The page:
As there is a full PA for this show, we enter the time-honoured routine of line checking everything in order to ensure that our front of house sound engineer has all the tools he needs to curate the best possible sonic experience at his disposal. In practise, of course, this means The Drummer stolidly thumping a kick drum until the correct sine wave of appropriate resonation has been achieved. That is to say, when he makes the low thumpy noise, it doesn't sound like the room has been transformed into a massive oil tank which everyone is sat inside while a baboon hits the outside with a crudely-crafted hand tool. We also do that with the vocal microphones, which is the point at which everyone makes those roadie jokes about not being able to count up to three. There's a lighting engineer one which is much better, but that's like The Aristocrats of crew banter, so I won't share it here.
The barn, splendid as it is, is nontheless intrinsically barn-y, and so as the evening draws in and the mercury drops, the relevance of the blankets strewn faux-casually across the arms of the sofas becomes clear. The Singer is wrapped in a comfort blanket and huddled against the cold. He is informed in no uncertain terms that he resembles, in the vernacular of the times, "A Homeless". Fan heaters purr into action, a firepit outside springs into life, the bar opens. We are faced with the classic conundrum - it's now teatime, there's a hearty buffet of cheese, rough farmhouse bread and Minstrels to sustain us, but we've now got around five hours to fill before showtime. The Drummer and I enter into consultative negotiations around the appropriate level of drinking to pursue. Too little and peak party is missed. Too much, and you get into the sort of scrapes where you can't quite remember which fret your capo goes on, whether you've tuned down for this one in the first place, or if simply falling off the stage might be a good way to distract the audience from the concurrent incidence of the first two examples. I'm not necessarily saying I speak from experience here.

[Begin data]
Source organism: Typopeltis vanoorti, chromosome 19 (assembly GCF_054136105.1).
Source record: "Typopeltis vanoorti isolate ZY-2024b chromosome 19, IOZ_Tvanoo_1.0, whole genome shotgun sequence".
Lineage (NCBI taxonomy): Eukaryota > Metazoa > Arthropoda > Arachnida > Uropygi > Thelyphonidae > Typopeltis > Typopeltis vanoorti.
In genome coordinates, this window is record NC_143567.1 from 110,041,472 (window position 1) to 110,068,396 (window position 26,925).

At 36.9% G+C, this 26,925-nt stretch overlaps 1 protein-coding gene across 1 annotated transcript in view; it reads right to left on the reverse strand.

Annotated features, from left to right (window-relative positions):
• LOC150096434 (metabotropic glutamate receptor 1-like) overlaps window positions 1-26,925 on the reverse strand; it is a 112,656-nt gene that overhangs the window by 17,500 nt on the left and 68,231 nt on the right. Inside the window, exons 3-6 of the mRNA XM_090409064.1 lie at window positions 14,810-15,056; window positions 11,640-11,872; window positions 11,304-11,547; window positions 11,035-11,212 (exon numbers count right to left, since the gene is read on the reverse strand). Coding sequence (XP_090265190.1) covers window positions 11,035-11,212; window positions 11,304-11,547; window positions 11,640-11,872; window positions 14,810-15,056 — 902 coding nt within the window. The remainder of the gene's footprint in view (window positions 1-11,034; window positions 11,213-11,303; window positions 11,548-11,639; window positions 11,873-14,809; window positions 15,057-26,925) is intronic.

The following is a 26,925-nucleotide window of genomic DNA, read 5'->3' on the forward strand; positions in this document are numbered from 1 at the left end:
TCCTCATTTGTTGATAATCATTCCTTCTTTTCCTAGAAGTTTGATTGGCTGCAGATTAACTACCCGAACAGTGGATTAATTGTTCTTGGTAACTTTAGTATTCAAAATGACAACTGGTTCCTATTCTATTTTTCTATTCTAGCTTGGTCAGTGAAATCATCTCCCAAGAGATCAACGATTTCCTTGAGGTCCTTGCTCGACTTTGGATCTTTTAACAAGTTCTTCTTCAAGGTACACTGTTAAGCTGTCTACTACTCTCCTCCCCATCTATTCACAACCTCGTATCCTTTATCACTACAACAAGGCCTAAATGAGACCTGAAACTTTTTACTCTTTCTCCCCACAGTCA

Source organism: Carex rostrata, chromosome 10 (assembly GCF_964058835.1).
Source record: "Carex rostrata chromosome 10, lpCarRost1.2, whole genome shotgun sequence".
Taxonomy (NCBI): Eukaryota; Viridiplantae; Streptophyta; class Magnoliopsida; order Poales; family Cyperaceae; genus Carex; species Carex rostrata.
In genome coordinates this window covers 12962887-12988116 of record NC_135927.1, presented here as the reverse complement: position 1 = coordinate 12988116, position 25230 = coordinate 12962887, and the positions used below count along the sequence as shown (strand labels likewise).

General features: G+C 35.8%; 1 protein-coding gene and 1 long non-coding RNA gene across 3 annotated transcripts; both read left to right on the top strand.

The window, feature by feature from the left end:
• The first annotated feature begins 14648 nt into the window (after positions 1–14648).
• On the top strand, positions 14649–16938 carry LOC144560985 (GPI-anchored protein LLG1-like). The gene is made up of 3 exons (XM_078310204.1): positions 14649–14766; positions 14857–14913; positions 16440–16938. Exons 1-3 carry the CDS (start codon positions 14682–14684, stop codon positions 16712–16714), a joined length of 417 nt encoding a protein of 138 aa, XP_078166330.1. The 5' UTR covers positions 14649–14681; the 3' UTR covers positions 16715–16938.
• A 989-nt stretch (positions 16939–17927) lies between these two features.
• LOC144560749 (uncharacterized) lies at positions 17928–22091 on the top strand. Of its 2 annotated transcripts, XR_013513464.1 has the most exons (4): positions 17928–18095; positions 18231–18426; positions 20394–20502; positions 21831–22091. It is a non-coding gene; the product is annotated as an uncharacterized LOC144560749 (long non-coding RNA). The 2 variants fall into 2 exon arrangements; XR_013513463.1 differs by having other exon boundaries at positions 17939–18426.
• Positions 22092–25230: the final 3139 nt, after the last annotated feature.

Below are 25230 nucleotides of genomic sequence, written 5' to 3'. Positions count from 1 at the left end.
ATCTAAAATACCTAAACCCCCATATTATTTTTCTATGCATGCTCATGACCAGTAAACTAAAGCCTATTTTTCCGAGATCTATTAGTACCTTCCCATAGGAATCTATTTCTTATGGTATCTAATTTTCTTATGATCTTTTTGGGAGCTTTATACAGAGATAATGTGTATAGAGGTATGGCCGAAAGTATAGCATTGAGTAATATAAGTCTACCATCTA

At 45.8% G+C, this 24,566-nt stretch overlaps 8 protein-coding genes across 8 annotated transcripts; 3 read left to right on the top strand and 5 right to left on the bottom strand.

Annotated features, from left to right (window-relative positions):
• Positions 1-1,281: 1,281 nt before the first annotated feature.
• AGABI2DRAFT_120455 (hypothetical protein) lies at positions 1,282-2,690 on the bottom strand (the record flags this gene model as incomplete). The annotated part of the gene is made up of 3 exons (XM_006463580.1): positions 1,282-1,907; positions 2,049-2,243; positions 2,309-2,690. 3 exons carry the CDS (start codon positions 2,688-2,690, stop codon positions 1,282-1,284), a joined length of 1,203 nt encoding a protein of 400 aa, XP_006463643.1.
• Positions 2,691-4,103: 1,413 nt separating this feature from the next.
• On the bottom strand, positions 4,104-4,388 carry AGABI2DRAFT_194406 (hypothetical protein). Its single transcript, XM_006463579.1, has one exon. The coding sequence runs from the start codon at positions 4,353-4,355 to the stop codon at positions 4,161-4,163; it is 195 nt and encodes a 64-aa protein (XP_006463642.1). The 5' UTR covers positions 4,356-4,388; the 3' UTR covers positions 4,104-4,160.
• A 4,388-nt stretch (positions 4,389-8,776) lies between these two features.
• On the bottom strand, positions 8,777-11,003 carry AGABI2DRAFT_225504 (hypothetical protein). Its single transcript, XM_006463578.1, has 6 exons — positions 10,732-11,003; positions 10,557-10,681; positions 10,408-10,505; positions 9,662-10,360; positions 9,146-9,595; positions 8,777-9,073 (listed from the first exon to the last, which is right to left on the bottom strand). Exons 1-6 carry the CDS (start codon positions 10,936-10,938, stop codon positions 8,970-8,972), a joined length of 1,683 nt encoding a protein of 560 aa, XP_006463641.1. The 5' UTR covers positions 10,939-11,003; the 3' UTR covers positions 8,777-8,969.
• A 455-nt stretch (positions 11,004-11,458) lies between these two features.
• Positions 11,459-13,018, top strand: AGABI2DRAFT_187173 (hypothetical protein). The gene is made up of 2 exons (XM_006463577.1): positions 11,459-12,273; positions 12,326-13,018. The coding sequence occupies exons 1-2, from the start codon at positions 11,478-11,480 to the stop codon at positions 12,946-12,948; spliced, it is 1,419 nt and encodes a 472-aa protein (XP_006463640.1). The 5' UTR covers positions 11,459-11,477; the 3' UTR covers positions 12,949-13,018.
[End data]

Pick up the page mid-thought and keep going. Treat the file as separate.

In the end we decide to alternate foaming pints of ale with warming hot drinks. This works well in some instances, in that they are, by their very definition, warming, but the cumulative effect will be felt later when we engage in a rendition of The Jags' Back of my Hand which usurps the original's fairly frantic tempo by several degrees. I am also aided in temperance's pursuit by our sound wrangler, who cheerily lets me know that he has been drinking my delicious Coggeshall Gold since it was (a) nearby and (b) he didn't know whose it was. "No offence" he adds solicitously. By some series of infractions of the laws of thermodynamics it actually appears to be warmer outside by the brazier than it is in the bar. "I should get one of these....what do you call them..?" says The Bass Player. "Flames?" suggest someone helpfully. A small person in a hi-vis jacket takes time out from his parking attendant and glass-collecting duties to throw another log on the fire for me. I make a cheese sandwich and coffee.